Ellipsometer provides numerous advantages over conventional techniques based on reflection and absorption. First it is ratio based technique that can be measured accurately even in less intense light conditions. Thus it is capable to measure precisely even if there are some intensity fluctuations in the source[ Dale E. Morton u. a. 2002, p.1 ]. Secondly, it is highly precise in measuring thickness with the sensitivity close to 0.1Å. It is fast in measurement and the delay can also be introduced (in case of triggered measurements). Thus it is flexible in nature. Third advantage is its in-situ capabilities and determining the real time measurements [ Fujiwara 2007, p.3 ].

Ellipsometry is used to measure a wide variety of thin films. There is no restriction

on the type of material measured: dielectrics, semiconductors, metals, organics, and composites of materials etc. provided that light reflects from the surface[ Dale E. Morton u. a. 2002 ]. It can measure an isotropic, anisotropic, homogenous and graded film coatings. Spectroscopic ellipsometry can even be applied to multilayer structures, with films of different materials. Moreover, substrate temperature, quality, absorption and desorption of material can also be measured[ B. Johs u. a. 1999 ]

However, SE has few limitations including necessity of a correct optical model for an- alyzing the data, hence data analysis is little bit complicated. In combination with ar- ray scan technique, it is possible to analyze the whole wafer surface area of 300mm or more but at the expense of time. With help of SE, it is difficult to characterize the op- tical constants for material with low absorption coefficients[ Siah u. a. 2013, p.452 ]. If the coatings are too rough, it scatters the probe beam away from the detector, which prevents spectroscopic ellipsometry measurements[ Dale E. Morton u. a. 2002 ]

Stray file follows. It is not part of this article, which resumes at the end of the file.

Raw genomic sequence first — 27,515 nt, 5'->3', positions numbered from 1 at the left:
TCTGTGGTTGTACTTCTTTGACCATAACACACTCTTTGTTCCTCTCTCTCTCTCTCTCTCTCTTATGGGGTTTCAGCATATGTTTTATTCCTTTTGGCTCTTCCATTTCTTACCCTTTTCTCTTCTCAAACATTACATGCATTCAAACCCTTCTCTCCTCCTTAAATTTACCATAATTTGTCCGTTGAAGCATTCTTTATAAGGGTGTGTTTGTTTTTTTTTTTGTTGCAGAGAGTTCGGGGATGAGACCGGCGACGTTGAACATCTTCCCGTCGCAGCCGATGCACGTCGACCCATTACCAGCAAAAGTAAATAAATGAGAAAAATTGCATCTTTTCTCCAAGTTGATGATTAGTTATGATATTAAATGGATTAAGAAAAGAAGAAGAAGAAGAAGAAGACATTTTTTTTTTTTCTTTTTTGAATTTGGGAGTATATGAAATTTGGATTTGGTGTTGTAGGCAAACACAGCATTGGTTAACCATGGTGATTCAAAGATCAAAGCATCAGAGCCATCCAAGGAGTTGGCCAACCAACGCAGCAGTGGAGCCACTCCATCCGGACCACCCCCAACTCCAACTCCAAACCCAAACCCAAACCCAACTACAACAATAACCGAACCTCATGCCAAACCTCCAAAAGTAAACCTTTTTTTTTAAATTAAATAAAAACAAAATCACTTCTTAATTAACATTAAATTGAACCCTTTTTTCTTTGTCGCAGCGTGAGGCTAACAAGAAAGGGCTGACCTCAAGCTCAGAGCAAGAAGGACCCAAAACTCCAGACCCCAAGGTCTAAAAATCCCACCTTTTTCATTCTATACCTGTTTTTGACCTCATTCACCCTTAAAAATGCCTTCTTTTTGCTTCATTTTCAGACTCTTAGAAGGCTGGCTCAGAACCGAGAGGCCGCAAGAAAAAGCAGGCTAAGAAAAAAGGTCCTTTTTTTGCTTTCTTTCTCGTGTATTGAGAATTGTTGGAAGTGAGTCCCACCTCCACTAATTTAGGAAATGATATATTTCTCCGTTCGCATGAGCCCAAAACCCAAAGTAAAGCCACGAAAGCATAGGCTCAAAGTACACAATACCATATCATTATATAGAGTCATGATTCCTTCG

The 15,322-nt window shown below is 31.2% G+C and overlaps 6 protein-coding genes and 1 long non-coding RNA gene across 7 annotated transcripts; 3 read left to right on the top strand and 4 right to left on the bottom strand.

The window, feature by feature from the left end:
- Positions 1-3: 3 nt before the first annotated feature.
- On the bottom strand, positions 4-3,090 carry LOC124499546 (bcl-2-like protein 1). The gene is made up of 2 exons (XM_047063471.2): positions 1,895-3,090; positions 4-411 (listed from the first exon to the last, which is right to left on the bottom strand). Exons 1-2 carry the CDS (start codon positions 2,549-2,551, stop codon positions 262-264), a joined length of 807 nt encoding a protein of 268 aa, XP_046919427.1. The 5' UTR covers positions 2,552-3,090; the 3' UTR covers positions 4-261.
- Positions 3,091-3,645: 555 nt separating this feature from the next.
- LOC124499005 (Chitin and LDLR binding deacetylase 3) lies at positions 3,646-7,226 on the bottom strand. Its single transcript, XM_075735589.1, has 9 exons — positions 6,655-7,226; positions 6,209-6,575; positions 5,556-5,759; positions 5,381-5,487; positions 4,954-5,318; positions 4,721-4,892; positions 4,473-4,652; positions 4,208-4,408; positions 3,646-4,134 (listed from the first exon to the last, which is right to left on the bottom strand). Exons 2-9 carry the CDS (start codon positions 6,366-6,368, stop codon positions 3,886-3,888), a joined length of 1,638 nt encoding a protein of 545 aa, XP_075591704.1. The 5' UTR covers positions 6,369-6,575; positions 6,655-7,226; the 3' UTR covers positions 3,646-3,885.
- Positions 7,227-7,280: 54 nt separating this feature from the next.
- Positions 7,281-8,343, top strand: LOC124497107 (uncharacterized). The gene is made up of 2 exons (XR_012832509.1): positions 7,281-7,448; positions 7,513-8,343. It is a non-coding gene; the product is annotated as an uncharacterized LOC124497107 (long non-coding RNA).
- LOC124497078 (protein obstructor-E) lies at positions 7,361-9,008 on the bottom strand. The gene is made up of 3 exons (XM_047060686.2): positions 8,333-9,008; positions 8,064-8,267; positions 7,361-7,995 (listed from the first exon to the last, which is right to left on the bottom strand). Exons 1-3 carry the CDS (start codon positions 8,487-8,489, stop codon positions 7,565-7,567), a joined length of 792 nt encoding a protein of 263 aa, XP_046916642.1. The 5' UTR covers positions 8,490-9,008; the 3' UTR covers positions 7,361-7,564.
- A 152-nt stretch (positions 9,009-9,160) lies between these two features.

The upper thickness limit for SE measurement depends on the wavelength used and type of material. For thick transparent films, many data oscillations become difficult to perceive at shorter wavelengths but are more resolvable in longer wavelength range. Thus, by using near infrared or even mid-infrared measurements one can measure films up to 50 microns thick. However, this range is beyond a typical SE measurement. The preferred limit for most visible-to-near infrared measurements is less than 5 microns. Even for films that are 1 to 5 micron thick, it is best to measure with multiple angles of incidence to have a unique thickness solution[ B. Johs u. a. 1999 ]. For metal and absorbing films, the upper detection limit is below 100 nm which is dependent on extinction coefficient(κ).



XPS is a kind of electron spectroscopy in which a sample is irradiated with a beam of mostly monochromatic x-rays and then measuring the energies of resulting photoelec- trons. In 1887, the photoelectric effect was discovered by Heinrich Rudolf Hertz and in year 1905 explained by Albert Einstein. In year 1954, a Swedish physicist Kai Sieg- bahn recorded the first high-energy-resolution XPS spectrum of cleaved sodium chlo- ride (NaCl). A few years later in 1981, Siegbahn won Nobel Prize for developing the method of electron spectroscopy for chemical analysis (ESCA), now known as XPS [ Skoog 1985, p.538 ].


Surface analysis by XPS is accomplished by irradiating mono-energetic x-rays and analyzing the electrons emitted from the surface. Normally, MgKα and AlKα x-ray sources are used with 1253.6 eV and 1486.6 eV energies, respectively. These x-rays penetrate the sample surface and interact with atoms on the surface by photoelectric effect. The emitted photoelectrons have kinetic energy given by equation (5.1)

Ek=hν − Eb − φ (5.1)

Where, hν is energy of exciting photons and Eb is binding energy of atomic orbital from which electron originates and φ is known as work function [ Wagner u. Muilenberg 1979, p.4 ]. In the XPS detector the (Ek) kinetic energy and number of electrons that escape from the top (1 to 10 nm) layer of material is measured. A schematic shown in figure 5.2.1 depicts the photoelectric effect.